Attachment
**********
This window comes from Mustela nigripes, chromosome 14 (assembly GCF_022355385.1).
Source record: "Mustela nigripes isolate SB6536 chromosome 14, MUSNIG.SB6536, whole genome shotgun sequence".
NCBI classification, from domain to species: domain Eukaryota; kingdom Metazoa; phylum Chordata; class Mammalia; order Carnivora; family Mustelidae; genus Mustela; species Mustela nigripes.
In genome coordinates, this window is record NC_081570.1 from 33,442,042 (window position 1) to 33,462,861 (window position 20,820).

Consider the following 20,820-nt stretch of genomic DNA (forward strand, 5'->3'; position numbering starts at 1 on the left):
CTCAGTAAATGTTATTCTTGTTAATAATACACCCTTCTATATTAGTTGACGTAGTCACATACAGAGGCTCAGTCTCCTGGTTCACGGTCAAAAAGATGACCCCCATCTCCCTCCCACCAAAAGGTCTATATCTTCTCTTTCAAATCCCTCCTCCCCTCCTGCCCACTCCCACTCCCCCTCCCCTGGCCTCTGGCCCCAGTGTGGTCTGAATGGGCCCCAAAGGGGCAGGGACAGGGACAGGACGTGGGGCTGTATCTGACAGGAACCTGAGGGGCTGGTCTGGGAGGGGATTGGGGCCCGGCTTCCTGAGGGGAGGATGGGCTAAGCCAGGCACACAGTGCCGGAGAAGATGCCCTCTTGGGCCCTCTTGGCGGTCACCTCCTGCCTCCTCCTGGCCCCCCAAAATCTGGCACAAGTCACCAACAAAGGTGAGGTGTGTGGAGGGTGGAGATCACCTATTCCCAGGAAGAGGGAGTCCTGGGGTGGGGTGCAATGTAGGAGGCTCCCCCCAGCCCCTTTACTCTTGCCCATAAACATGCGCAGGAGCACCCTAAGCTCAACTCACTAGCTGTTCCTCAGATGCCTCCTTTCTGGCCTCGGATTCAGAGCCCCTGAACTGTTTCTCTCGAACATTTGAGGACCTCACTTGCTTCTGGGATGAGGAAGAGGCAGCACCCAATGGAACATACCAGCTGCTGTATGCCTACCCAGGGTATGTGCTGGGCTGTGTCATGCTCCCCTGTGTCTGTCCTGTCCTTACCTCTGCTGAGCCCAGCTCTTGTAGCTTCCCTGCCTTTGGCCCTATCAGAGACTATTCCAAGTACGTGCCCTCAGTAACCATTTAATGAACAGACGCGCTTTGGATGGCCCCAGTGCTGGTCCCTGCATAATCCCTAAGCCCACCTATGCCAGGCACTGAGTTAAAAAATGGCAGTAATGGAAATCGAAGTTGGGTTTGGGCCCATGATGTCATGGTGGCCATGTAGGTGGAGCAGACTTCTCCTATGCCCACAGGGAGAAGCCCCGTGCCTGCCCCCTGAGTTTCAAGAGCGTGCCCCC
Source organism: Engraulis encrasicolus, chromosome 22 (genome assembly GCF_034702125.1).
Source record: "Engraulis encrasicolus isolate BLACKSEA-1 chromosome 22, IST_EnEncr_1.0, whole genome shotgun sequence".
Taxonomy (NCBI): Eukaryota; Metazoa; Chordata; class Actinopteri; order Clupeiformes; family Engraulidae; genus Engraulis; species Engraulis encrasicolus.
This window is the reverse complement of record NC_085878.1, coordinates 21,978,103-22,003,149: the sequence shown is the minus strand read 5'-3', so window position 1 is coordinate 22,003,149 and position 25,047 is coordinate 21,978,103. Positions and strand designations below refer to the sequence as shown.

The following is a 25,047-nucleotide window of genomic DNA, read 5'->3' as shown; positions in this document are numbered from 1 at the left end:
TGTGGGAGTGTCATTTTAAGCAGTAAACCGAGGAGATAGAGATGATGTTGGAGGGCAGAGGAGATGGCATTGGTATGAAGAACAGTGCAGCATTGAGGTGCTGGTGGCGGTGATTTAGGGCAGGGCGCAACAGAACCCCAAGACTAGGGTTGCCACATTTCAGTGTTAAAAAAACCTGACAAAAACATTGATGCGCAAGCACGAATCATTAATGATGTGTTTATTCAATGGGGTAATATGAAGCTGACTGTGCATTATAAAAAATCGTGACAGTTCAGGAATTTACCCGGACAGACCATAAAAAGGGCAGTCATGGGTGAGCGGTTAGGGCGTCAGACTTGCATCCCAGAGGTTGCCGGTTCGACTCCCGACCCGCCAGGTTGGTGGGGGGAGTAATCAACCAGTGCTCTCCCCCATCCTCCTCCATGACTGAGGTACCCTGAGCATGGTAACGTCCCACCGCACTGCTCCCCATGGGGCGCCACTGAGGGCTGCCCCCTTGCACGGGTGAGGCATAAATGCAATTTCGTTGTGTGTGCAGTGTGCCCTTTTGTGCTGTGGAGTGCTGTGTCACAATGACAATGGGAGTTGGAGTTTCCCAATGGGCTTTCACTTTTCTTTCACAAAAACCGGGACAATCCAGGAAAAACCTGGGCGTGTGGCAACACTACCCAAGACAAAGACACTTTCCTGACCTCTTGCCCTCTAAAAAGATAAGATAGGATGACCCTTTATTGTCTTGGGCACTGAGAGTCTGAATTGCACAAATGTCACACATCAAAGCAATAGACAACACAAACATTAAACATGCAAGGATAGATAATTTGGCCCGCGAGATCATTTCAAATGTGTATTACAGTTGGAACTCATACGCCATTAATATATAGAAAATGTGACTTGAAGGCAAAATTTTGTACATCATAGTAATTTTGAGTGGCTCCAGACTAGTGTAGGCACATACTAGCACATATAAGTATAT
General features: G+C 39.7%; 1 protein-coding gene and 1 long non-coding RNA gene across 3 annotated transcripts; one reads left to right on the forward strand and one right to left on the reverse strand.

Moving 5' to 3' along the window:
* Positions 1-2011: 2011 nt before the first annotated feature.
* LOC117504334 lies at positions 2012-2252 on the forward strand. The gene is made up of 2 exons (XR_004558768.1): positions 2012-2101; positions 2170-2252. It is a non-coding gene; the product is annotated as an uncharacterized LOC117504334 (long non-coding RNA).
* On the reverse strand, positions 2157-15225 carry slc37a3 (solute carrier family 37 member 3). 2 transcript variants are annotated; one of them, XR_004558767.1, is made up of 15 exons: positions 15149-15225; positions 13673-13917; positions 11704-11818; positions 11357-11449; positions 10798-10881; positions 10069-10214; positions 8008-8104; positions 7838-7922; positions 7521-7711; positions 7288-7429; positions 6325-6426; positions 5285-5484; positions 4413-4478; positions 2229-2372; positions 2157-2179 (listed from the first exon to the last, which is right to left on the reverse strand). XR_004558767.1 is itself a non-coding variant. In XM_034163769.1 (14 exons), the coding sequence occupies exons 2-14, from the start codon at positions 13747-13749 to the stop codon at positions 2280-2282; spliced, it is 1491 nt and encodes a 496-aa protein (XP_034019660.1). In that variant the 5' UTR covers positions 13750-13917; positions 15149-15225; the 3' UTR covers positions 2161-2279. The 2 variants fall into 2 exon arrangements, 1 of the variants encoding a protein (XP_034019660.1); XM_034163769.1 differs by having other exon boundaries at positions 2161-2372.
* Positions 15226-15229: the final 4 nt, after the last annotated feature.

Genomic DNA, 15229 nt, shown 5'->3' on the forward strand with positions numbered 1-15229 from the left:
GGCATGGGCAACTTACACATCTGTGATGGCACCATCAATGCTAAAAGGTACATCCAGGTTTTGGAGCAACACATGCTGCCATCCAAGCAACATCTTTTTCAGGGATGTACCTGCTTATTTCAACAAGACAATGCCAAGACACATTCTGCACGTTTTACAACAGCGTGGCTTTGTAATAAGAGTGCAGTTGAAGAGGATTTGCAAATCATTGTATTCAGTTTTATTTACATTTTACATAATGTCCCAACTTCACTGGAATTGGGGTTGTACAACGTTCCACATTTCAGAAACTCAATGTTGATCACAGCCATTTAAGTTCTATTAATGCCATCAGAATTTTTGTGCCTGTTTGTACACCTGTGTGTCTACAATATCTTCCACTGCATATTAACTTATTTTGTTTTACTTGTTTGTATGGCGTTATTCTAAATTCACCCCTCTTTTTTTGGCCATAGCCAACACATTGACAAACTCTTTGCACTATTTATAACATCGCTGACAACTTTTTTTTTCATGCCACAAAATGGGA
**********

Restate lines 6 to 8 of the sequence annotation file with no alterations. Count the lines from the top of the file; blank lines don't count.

CTCAGTAAATGTTATTCTTGTTAATAATACACCCTTCTATATTAGTTGACGTAGTCACATACAGAGGCTCAGTCTCCTGGTTCACGGTCAAAAAGATGACCCCCATCTCCCTCCCACCAAAAGGTCTATATCTTCTCTTTCAAATCCCTCCTCCCCTCCTGCCCACTCCCACTCCCCCTCCCCTGGCCTCTGGCCCCAGTGTGGTCTGAATGGGCCCCAAAGGGGCAGGGACAGGGACAGGACGTGGGGCTGTATCTGACAGGAACCTGAGGGGCTGGTCTGGGAGGGGATTGGGGCCCGGCTTCCTGAGGGGAGGATGGGCTAAGCCAGGCACACAGTGCCGGAGAAGATGCCCTCTTGGGCCCTCTTGGCGGTCACCTCCTGCCTCCTCCTGGCCCCCCAAAATCTGGCACAAGTCACCAACAAAGGTGAGGTGTGTGGAGGGTGGAGATCACCTATTCCCAGGAAGAGGGAGTCCTGGGGTGGGGTGCAATGTAGGAGGCTCCCCCCAGCCCCTTTACTCTTGCCCATAAACATGCGCAGGAGCACCCTAAGCTCAACTCACTAGCTGTTCCTCAGATGCCTCCTTTCTGGCCTCGGATTCAGAGCCCCTGAACTGTTTCTCTCGAACATTTGAGGACCTCACTTGCTTCTGGGATGAGGAAGAGGCAGCACCCAATGGAACATACCAGCTGCTGTATGCCTACCCAGGGTATGTGCTGGGCTGTGTCATGCTCCCCTGTGTCTGTCCTGTCCTTACCTCTGCTGAGCCCAGCTCTTGTAGCTTCCCTGCCTTTGGCCCTATCAGAGACTATTCCAAGTACGTGCCCTCAGTAACCATTTAATGAACAGACGCGCTTTGGATGGCCCCAGTGCTGGTCCCTGCATAATCCCTAAGCCCACCTATGCCAGGCACTGAGTTAAAAAATGGCAGTAATGGAAATCGAAGTTGGGTTTGGGCCCATGATGTCATGGTGGCCATGTAGGTGGAGCAGACTTCTCCTATGCCCACAGGGAGAAGCCCCGTGCCTGCCCCCTGAGTTTCAAGAGCGTGCCCCC
Source organism: Engraulis encrasicolus, chromosome 22 (genome assembly GCF_034702125.1).
Source record: "Engraulis encrasicolus isolate BLACKSEA-1 chromosome 22, IST_EnEncr_1.0, whole genome shotgun sequence".